E-tax for Mac launch stumbles on developer certificate

E-tax for Mac launch stumbles on developer certificate

Summary: The Australian Taxation Office's E-tax for Mac launch has stumbled, with the developer certificate not signed, causing issues for users running Mac OS X 10.8 and above.

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Yesterday's launch of the Australian Taxation Office's (ATO) electronic tax return lodgement software E-tax for Mac ran into trouble, with some users unable to install the software because the ATO omitted a developer certificate from the release.

Users attempting to install the software were greeted with a warning message from Apple, stating that the install package could not be opened because it was from an unidentified developer.

The Gatekeeper feature is enabled by default on Apple since Mountain Lion as a means to prevent users from installing malware and viruses on their computer. Apple prefers that users download software through the Mac App Store, but allows developers to get an ID to sign their apps so that the software can be seen to have been approved by that developer.

The ATO has been advising some users on how to get around the Gatekeeper system to install the software, but the agency told ZDNet today that a new version has been put into production with the digital certificate.

"The ATO became aware on Saturday that the certificate had been omitted from the deployment. This was corrected overnight, with the fix deployed to production this morning," an ATO spokesperson said.

While Mac users have waited for a compatible version of the software for OS X to be released, the software has already come under criticism from Mac users for being a straight port of the Windows version.

Topics: Government, Government AU

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Armed with a degree in Computer Science and a Masters in Journalism, Josh keeps a close eye on the telecommunications industry, the National Broadband Network, and all the goings on in government IT.

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6 comments
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  • ATO is advising bypassing security?

    Is it really wise for the ATO to be advising Mac users to disable security features just to run their software?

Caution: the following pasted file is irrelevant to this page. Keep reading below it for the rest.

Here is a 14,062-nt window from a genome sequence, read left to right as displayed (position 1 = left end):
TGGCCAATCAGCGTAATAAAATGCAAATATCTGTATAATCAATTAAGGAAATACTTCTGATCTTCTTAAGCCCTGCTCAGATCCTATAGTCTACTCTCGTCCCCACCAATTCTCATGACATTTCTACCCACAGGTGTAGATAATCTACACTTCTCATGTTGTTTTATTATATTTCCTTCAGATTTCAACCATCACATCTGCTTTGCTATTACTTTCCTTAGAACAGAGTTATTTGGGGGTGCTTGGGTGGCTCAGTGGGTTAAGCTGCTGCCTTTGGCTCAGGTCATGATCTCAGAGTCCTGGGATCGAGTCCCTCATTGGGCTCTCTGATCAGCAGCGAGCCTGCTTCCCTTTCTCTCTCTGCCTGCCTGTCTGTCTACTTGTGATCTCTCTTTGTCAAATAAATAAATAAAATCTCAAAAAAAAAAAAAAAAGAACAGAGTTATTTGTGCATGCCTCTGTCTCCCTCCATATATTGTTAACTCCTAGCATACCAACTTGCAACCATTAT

I hope they are giving advice to put the setting back once they supply the updated version?

    Reading between the lines of earlier reports as to delays etc. it sounds like their developers are Windows biased and not happy to do Mac version. I could be wrong?
    richardw66
    • no...

      you don't have to change your security setting to bypass the warning for an app.
      doh123
  • what??????

    they spent over 5 million dollars to make a Mac version? Is this a joke...

    They should have just made a web app that ran on any browser on any platform... sheesh.

    To those who try to argue a web app would be less secure... NO it would not be any less secure at all if they did it correctly.
    doh123
  • Web apps

    Our govt. Has a secure web based tax return form

    If there r no mac version, u can run a Windows version off a Thinserver PC
    ThinkFairer8
    • @Thinkfairer8

      If it is truly web based, why does it have a requirement for a Thinserver PC?
      meski.oz@...
  • But MACs don't work ??? - right.

    If this had happened at my work they would have used it as another example of how MACS don't work and an excuse to stick with Microsoft products. Evil MACS, how dare they have security features, all applications should work without being signed, too much inconvenience for the user.... just like they do with Windows XP ....oh wait a minute... we don't have any password rotation either .....
    Richard Romanov